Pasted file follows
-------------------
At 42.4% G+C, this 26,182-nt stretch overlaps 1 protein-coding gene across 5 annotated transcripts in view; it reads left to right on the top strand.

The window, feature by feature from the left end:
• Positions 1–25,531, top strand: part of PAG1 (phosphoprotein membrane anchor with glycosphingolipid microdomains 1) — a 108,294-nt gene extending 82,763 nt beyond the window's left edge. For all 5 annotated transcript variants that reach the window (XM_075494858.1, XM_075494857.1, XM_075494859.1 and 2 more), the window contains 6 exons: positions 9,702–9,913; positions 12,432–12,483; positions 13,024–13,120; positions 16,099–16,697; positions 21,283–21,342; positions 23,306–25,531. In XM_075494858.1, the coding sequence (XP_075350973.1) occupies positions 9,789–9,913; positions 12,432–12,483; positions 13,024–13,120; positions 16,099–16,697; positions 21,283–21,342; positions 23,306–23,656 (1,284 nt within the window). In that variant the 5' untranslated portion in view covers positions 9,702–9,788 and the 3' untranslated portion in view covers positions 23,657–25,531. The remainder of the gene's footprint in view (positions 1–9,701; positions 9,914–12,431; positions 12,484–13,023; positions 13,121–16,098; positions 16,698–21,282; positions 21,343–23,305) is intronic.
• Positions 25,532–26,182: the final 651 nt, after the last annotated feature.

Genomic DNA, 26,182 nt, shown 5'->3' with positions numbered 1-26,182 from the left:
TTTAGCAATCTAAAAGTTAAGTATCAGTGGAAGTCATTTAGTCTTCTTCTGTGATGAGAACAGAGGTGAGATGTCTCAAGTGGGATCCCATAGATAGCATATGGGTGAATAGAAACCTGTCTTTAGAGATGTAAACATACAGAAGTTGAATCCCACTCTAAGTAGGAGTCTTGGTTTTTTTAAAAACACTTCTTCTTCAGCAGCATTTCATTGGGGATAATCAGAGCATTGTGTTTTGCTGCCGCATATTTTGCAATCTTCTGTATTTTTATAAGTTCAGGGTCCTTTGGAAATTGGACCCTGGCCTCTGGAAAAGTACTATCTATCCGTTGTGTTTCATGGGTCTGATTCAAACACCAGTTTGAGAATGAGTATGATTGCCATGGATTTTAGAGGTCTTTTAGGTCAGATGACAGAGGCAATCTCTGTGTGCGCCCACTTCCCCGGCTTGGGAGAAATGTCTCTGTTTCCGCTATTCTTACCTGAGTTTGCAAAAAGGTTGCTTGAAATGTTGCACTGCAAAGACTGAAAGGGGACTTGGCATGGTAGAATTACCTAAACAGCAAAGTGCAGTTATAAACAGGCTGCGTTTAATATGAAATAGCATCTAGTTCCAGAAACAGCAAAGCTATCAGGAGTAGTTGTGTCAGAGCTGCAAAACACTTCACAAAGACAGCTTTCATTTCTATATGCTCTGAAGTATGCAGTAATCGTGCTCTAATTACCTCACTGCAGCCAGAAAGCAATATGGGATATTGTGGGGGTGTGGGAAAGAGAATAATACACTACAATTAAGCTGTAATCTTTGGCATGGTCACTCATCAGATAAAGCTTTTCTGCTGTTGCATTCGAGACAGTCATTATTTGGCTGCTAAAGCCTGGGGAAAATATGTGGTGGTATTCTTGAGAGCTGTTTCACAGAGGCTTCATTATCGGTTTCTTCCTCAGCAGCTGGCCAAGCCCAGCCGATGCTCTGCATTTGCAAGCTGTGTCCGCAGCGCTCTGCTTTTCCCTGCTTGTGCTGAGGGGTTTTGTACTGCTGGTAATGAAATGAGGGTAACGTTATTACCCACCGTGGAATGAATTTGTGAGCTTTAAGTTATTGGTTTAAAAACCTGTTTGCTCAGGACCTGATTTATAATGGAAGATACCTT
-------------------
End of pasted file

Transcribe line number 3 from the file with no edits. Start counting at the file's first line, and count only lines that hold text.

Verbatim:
• Positions 1–25,531, top strand: part of PAG1 (phosphoprotein membrane anchor with glycosphingolipid microdomains 1) — a 108,294-nt gene extending 82,763 nt beyond the window's left edge. For all 5 annotated transcript variants that reach the window (XM_075494858.1, XM_075494857.1, XM_075494859.1 and 2 more), the window contains 6 exons: positions 9,702–9,913; positions 12,432–12,483; positions 13,024–13,120; positions 16,099–16,697; positions 21,283–21,342; positions 23,306–25,531. In XM_075494858.1, the coding sequence (XP_075350973.1) occupies positions 9,789–9,913; positions 12,432–12,483; positions 13,024–13,120; positions 16,099–16,697; positions 21,283–21,342; positions 23,306–23,656 (1,284 nt within the window). In that variant the 5' untranslated portion in view covers positions 9,702–9,788 and the 3' untranslated portion in view covers positions 23,657–25,531. The remainder of the gene's footprint in view (positions 1–9,701; positions 9,914–12,431; positions 12,484–13,023; positions 13,121–16,098; positions 16,698–21,282; positions 21,343–23,305) is intronic.